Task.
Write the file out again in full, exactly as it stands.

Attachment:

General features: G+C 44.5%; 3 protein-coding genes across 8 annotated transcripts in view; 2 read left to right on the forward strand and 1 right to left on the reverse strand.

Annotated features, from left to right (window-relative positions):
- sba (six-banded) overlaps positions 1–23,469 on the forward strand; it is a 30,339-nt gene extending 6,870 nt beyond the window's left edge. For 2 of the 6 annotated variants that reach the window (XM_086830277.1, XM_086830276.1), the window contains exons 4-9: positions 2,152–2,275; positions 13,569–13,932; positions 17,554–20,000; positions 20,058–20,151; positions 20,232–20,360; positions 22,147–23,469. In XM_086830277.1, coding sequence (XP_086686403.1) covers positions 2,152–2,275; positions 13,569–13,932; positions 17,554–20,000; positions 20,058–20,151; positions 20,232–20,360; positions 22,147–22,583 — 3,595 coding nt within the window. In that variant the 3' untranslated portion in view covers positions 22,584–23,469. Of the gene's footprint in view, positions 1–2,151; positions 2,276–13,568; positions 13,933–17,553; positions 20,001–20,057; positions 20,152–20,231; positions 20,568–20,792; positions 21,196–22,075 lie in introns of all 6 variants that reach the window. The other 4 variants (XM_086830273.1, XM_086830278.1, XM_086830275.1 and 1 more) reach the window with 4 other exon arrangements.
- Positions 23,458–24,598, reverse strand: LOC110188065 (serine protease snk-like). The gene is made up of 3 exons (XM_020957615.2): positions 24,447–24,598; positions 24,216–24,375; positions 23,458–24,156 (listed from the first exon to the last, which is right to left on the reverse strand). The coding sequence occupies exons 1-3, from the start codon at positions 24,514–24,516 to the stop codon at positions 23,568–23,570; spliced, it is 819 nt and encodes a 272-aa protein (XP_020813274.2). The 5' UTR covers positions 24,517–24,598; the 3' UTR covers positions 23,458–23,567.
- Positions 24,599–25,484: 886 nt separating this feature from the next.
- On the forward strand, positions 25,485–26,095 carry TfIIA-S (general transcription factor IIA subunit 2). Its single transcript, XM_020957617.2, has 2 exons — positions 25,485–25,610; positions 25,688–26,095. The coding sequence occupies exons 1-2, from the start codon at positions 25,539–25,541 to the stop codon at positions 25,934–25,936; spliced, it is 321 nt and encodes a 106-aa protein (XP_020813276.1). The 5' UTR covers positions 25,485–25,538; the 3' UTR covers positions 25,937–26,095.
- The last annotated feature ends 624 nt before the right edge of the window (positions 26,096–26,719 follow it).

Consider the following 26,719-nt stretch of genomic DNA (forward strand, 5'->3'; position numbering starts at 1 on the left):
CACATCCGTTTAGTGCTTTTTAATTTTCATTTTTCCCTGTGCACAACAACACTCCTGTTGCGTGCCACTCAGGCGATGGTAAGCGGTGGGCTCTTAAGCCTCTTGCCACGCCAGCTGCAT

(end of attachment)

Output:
General features: G+C 44.5%; 3 protein-coding genes across 8 annotated transcripts in view; 2 read left to right on the forward strand and 1 right to left on the reverse strand.

Annotated features, from left to right (window-relative positions):
- sba (six-banded) overlaps positions 1–23,469 on the forward strand; it is a 30,339-nt gene extending 6,870 nt beyond the window's left edge. For 2 of the 6 annotated variants that reach the window (XM_086830277.1, XM_086830276.1), the window contains exons 4-9: positions 2,152–2,275; positions 13,569–13,932; positions 17,554–20,000; positions 20,058–20,151; positions 20,232–20,360; positions 22,147–23,469. In XM_086830277.1, coding sequence (XP_086686403.1) covers positions 2,152–2,275; positions 13,569–13,932; positions 17,554–20,000; positions 20,058–20,151; positions 20,232–20,360; positions 22,147–22,583 — 3,595 coding nt within the window. In that variant the 3' untranslated portion in view covers positions 22,584–23,469. Of the gene's footprint in view, positions 1–2,151; positions 2,276–13,568; positions 13,933–17,553; positions 20,001–20,057; positions 20,152–20,231; positions 20,568–20,792; positions 21,196–22,075 lie in introns of all 6 variants that reach the window. The other 4 variants (XM_086830273.1, XM_086830278.1, XM_086830275.1 and 1 more) reach the window with 4 other exon arrangements.
- Positions 23,458–24,598, reverse strand: LOC110188065 (serine protease snk-like). The gene is made up of 3 exons (XM_020957615.2): positions 24,447–24,598; positions 24,216–24,375; positions 23,458–24,156 (listed from the first exon to the last, which is right to left on the reverse strand). The coding sequence occupies exons 1-3, from the start codon at positions 24,514–24,516 to the stop codon at positions 23,568–23,570; spliced, it is 819 nt and encodes a 272-aa protein (XP_020813274.2). The 5' UTR covers positions 24,517–24,598; the 3' UTR covers positions 23,458–23,567.
- Positions 24,599–25,484: 886 nt separating this feature from the next.
- On the forward strand, positions 25,485–26,095 carry TfIIA-S (general transcription factor IIA subunit 2). Its single transcript, XM_020957617.2, has 2 exons — positions 25,485–25,610; positions 25,688–26,095. The coding sequence occupies exons 1-2, from the start codon at positions 25,539–25,541 to the stop codon at positions 25,934–25,936; spliced, it is 321 nt and encodes a 106-aa protein (XP_020813276.1). The 5' UTR covers positions 25,485–25,538; the 3' UTR covers positions 25,937–26,095.
- The last annotated feature ends 624 nt before the right edge of the window (positions 26,096–26,719 follow it).

Consider the following 26,719-nt stretch of genomic DNA (forward strand, 5'->3'; position numbering starts at 1 on the left):
CACATCCGTTTAGTGCTTTTTAATTTTCATTTTTCCCTGTGCACAACAACACTCCTGTTGCGTGCCACTCAGGCGATGGTAAGCGGTGGGCTCTTAAGCCTCTTGCCACGCCAGCTGCAT